@Kai: I never thought of splitting it up that way. I actually thought of using object buffers as alpha. What's the benefit of using a depth pass as alpha? I read somewhere that AE CS6 will have native moblur.

@Adam: you're spot on about the transparency and vector pass. In the end I settled for more accurate blurring over the transparency. The swirling was just to 'Van Gogh' for me!

Anyway, I'm off to sleep now. Catch up on this tomorrow. Thanks again!
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Old 06-08-2013, 12:29 AM   #6
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object buffers will usually work too. (unpremultiply them though) Main thing with a depth map is that one image can create a lot of mattes but clamping black and white points, It's less setup in C4d and less disk space but it is more work in AE. Neither is wrong, and honestly you can even use them together. like say you have particles. The object buffer will still only matte out all particles from the rest of the scene, but you can't blur the closer particles separate form the further ones.
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Old 06-09-2013, 01:30 AM   #7
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Also, if you have the Physical Render Engine, it sounds like a scene that would've benefited from true MB rendering.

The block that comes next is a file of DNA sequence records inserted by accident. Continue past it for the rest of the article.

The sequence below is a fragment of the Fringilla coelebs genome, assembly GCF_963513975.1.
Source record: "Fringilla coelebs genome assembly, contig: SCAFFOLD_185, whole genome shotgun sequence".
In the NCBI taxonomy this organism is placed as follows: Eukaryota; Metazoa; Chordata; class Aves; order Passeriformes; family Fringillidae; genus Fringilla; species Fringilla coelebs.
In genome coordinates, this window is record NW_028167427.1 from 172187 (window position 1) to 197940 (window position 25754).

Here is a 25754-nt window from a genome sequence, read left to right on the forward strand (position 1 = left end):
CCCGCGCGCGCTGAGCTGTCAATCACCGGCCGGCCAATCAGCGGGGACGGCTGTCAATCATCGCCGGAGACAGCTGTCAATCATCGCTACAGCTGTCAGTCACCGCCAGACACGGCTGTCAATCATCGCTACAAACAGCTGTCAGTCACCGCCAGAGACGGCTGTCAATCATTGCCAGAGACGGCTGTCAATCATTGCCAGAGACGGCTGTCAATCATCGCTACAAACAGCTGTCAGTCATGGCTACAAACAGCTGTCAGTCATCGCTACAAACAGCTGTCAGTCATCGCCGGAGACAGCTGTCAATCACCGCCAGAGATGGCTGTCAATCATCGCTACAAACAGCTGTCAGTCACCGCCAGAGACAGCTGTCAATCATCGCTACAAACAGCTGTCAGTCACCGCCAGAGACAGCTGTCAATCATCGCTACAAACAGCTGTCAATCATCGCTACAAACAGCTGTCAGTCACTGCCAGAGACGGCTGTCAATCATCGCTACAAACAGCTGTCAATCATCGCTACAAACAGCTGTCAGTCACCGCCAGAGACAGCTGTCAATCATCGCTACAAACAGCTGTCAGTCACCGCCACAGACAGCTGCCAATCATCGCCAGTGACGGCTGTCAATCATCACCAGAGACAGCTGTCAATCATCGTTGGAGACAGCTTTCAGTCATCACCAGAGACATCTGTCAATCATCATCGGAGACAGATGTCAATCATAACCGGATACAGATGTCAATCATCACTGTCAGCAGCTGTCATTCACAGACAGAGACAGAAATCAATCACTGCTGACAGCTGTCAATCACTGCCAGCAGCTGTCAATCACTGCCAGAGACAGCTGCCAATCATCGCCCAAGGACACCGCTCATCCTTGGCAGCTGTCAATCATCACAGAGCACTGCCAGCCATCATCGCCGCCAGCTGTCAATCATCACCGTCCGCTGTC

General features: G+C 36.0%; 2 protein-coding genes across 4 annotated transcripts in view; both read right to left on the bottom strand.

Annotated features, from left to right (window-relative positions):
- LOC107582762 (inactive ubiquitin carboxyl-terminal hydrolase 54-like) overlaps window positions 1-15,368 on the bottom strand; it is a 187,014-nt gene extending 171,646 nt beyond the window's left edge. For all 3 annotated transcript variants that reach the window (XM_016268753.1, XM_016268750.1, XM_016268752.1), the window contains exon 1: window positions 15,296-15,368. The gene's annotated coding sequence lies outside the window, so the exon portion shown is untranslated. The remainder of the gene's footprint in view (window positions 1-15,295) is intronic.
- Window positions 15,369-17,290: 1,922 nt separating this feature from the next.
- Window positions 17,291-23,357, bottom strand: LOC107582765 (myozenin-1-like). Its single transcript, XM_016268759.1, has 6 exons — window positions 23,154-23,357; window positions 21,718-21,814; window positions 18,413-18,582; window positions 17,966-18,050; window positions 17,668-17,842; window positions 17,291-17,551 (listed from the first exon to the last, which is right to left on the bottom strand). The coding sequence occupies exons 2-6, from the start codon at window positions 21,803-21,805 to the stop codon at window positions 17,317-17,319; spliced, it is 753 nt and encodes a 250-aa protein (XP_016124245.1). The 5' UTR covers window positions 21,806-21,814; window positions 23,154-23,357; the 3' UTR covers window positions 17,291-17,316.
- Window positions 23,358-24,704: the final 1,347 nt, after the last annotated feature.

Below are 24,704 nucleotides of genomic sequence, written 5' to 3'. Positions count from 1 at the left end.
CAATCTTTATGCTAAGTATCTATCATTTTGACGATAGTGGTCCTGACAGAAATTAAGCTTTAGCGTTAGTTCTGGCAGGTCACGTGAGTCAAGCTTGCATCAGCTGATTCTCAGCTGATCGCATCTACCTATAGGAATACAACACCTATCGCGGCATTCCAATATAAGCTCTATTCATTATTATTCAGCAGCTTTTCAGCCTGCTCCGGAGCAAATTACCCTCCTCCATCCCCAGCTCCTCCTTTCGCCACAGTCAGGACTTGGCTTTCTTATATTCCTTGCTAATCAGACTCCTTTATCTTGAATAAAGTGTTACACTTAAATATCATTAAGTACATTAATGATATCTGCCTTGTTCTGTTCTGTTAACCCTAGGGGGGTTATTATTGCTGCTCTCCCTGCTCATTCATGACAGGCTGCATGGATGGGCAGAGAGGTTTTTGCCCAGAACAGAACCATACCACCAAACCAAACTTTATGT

Despite the somewhat longer render times, and how wonderful RSMB can be, there's really no trade off for the real thing when you really need it. And all the time spent trying to get a good result with a post MB plugin (and umpteen passes/comp tags), may have justified using Phys renderer anyhow.

But it's hardly ever an easy and clear-cut call.

Ignore this, of course, if you still only have AR.
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Old 06-09-2013, 08:26 AM   #8
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I agree that Physical Render looks much better and is a more straightforward workflow. In fact my earlier tests were using physical render. The problem is the shot also required a rack focus, and with a fickle client, anything but post blurs would have required total a re-render everytime client changed their minds about timing.

I'm seeing this trend amongst clients that they no longer know how to make decisions from playblasts/draft renders, and always need to see something close to final before they can decide and sign off. This alone really makes me long for renderers like Octane to be fully integrated into C4d.